Q. When targeting women or mothers, what do you find is the most effective approach?
We’ve always had a more emotional, storytelling approach when it comes to our marketing communications, whether it be to mothers who are our commercial banking customers or mothers who are customers of our private bank.
We haven’t specifically sought out to target women or mothers, though, rather we strive to talk to individuals whether it be in their professional or personal lives, whatever their sex, nationality or political persuasion.
As a working mother myself, I think brands can differentiate themselves by looking at their customer experience rather than just their marketing. I believe service brands that extend their opening hours, for example, will have a much greater effect on the lives of their customers, whether they be working mothers or fathers.
Q. How do you use data to better understand your customers and women/families in particular?
Our data has told us in the past that women do not want to be singled out as different. What they do want is to be treated with equal respect and gravitas from our advisors and staff.
We know women prefer financial marketing materials to allude more to life choices rather than technical specifics, and we do this anyway. For example, in marketing for HSBC Premier, our positioning is centred around the idea of one’s ‘personal economy’ and understanding our customers’ financial lives in totality, including business, homes, family, legacy and all the overlapping that takes place.
As everyone’s personal economy is as unique to them as their fingerprint, the importance of these segments is dialled up or down dependent on the customer and their own values rather than us imposing ‘you’re a woman so you value family more’ type decisions on them.
Q. How do you segment mums/women in your marketing activity?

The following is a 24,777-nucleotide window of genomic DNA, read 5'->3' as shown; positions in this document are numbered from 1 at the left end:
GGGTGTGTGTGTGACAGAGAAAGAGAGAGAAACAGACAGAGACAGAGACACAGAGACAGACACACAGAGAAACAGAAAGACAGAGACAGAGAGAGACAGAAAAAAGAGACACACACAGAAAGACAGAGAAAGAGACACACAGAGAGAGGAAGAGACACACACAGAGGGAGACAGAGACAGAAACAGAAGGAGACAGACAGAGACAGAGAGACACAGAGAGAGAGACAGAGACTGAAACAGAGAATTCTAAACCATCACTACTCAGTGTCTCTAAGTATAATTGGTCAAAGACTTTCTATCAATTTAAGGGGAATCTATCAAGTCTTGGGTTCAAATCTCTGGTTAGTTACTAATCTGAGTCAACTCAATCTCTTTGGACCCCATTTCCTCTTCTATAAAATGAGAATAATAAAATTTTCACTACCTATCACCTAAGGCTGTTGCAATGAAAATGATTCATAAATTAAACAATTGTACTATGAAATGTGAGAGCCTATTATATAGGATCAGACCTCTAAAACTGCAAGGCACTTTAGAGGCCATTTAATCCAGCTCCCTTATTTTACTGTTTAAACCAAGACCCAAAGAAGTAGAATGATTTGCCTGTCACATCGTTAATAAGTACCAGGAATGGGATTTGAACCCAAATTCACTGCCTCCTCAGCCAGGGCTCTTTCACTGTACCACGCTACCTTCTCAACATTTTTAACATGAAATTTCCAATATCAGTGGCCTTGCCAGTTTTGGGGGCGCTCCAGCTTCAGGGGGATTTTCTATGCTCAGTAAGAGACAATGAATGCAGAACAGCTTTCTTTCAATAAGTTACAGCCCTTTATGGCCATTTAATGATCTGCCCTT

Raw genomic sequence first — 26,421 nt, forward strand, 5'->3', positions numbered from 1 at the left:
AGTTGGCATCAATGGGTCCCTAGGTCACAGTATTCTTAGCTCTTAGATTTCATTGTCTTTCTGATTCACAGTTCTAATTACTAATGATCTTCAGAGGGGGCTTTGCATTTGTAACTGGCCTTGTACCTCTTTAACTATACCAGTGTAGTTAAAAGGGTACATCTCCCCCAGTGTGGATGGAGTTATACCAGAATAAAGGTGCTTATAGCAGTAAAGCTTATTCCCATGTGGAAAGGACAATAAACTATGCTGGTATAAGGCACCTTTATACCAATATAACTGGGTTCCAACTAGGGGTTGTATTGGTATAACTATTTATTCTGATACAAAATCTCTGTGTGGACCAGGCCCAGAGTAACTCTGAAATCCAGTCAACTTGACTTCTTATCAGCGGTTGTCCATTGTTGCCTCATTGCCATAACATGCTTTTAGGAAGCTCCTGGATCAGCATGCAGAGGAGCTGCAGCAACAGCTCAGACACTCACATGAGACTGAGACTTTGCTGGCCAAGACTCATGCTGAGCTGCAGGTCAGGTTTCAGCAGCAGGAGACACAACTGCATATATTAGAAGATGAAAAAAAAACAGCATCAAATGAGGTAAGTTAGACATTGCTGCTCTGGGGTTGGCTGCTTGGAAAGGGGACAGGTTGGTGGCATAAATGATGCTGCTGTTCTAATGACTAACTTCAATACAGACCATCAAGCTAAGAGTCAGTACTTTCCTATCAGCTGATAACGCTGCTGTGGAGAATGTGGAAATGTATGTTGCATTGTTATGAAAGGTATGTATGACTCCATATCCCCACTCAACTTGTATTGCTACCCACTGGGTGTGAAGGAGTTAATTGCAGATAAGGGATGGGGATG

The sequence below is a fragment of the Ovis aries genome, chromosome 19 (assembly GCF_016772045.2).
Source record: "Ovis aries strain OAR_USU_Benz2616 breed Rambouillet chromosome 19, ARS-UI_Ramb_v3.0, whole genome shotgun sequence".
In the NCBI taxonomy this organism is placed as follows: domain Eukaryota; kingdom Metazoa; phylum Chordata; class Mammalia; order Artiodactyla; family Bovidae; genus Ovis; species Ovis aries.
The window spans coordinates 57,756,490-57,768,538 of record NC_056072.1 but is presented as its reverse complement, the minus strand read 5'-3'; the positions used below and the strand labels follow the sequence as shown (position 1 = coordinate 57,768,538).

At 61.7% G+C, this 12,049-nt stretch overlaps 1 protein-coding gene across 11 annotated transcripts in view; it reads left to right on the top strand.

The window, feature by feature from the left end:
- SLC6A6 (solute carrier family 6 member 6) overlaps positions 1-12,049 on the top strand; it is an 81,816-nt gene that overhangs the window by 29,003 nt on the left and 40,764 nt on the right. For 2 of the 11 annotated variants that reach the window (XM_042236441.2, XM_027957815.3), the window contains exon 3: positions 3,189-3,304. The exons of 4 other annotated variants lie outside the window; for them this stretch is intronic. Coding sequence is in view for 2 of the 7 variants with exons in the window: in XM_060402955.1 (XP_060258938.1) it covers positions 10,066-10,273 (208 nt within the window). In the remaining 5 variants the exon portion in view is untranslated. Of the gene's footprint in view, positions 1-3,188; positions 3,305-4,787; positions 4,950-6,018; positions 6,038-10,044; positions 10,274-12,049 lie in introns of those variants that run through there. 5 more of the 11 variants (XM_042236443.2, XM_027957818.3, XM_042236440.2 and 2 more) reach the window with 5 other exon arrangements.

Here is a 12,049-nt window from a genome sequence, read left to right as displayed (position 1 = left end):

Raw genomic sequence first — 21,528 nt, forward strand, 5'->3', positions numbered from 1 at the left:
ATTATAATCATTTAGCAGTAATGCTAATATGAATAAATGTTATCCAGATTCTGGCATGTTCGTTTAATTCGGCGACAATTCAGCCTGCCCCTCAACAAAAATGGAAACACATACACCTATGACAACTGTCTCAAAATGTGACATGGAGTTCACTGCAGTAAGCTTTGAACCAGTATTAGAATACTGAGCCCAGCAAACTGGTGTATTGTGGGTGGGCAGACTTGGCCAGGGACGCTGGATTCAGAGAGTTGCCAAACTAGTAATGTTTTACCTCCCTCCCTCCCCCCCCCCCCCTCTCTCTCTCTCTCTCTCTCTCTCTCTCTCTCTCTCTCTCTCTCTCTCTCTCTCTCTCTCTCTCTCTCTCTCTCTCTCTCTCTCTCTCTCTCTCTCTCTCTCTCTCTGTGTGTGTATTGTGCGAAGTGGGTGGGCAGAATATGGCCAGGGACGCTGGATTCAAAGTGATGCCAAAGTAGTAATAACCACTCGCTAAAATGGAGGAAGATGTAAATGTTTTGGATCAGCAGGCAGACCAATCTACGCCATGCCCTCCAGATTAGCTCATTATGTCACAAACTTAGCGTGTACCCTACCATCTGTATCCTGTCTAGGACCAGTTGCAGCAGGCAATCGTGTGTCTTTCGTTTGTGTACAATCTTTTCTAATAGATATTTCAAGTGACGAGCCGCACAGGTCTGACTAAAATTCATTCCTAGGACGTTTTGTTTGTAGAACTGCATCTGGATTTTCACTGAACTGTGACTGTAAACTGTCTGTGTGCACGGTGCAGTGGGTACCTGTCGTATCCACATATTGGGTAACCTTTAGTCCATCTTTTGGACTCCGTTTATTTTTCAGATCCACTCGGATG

As the majority of our marketing leadership at HSBC are mothers, perhaps our input into marketing activity is more innate than premeditated. We do not, to the best of my knowledge, segment mums as I don’t believe ‘mums’ are a group all on their own; surely you can then segment mums into countless types of mum. Of course, they have similar physical and emotional experiences of bringing up children but I also believe they have as many dissimilar characteristics.
Q. How do mums/women differ from other groups you communicate with and how is this reflected?
We know women are more risk averse than men (whether this files down to ‘mums’ specifically, I don’t know) which does have some impact on the products and services they buy, especially within retail and Premier banking but this does not change the way we communicate.
We have found that women tend to want to discuss their wider family life with our Premier relationship managers, perhaps more than men, as this is a form of relationship building. Women tend to value more emotional connections with their relationship managers than perhaps men do, however ultimately both men and women want the same outcome – support for their families and securing their families’ futures.
Women tend to want more reassurance that they are making the right financial decisions from their relationship managers, but ultimately it is our job to help our customers achieve their hopes and dreams by understanding and meeting their needs as individuals.
Andrea will be speaking at Mumsnet’s third annual Mumstock event on 15 March. Marketing Week is an official media partner.